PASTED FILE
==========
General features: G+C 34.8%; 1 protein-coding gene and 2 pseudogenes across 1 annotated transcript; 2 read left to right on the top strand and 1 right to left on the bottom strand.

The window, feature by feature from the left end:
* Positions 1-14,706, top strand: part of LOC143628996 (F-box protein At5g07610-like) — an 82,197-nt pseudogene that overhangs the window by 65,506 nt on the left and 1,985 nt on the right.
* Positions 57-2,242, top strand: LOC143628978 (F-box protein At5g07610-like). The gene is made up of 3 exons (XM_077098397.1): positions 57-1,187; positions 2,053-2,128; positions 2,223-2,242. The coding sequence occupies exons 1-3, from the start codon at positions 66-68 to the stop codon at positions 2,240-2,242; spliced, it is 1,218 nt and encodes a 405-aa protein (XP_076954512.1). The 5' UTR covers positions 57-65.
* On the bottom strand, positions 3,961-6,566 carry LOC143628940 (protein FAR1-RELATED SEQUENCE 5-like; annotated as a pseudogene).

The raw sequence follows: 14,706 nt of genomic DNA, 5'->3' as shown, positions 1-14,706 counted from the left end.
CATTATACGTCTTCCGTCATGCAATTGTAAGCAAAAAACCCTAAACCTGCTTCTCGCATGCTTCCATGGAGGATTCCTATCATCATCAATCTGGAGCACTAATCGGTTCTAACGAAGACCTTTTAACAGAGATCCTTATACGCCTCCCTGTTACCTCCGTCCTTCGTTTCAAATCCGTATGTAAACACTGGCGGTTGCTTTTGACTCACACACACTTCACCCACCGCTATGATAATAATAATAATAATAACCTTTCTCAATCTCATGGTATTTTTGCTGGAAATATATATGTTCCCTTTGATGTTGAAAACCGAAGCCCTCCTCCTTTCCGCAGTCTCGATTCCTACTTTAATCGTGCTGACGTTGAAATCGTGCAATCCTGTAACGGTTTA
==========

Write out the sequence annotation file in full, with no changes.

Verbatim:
General features: G+C 34.8%; 1 protein-coding gene and 2 pseudogenes across 1 annotated transcript; 2 read left to right on the top strand and 1 right to left on the bottom strand.

The window, feature by feature from the left end:
* Positions 1-14,706, top strand: part of LOC143628996 (F-box protein At5g07610-like) — an 82,197-nt pseudogene that overhangs the window by 65,506 nt on the left and 1,985 nt on the right.
* Positions 57-2,242, top strand: LOC143628978 (F-box protein At5g07610-like). The gene is made up of 3 exons (XM_077098397.1): positions 57-1,187; positions 2,053-2,128; positions 2,223-2,242. The coding sequence occupies exons 1-3, from the start codon at positions 66-68 to the stop codon at positions 2,240-2,242; spliced, it is 1,218 nt and encodes a 405-aa protein (XP_076954512.1). The 5' UTR covers positions 57-65.
* On the bottom strand, positions 3,961-6,566 carry LOC143628940 (protein FAR1-RELATED SEQUENCE 5-like; annotated as a pseudogene).

The raw sequence follows: 14,706 nt of genomic DNA, 5'->3' as shown, positions 1-14,706 counted from the left end.
CATTATACGTCTTCCGTCATGCAATTGTAAGCAAAAAACCCTAAACCTGCTTCTCGCATGCTTCCATGGAGGATTCCTATCATCATCAATCTGGAGCACTAATCGGTTCTAACGAAGACCTTTTAACAGAGATCCTTATACGCCTCCCTGTTACCTCCGTCCTTCGTTTCAAATCCGTATGTAAACACTGGCGGTTGCTTTTGACTCACACACACTTCACCCACCGCTATGATAATAATAATAATAATAACCTTTCTCAATCTCATGGTATTTTTGCTGGAAATATATATGTTCCCTTTGATGTTGAAAACCGAAGCCCTCCTCCTTTCCGCAGTCTCGATTCCTACTTTAATCGTGCTGACGTTGAAATCGTGCAATCCTGTAACGGTTTA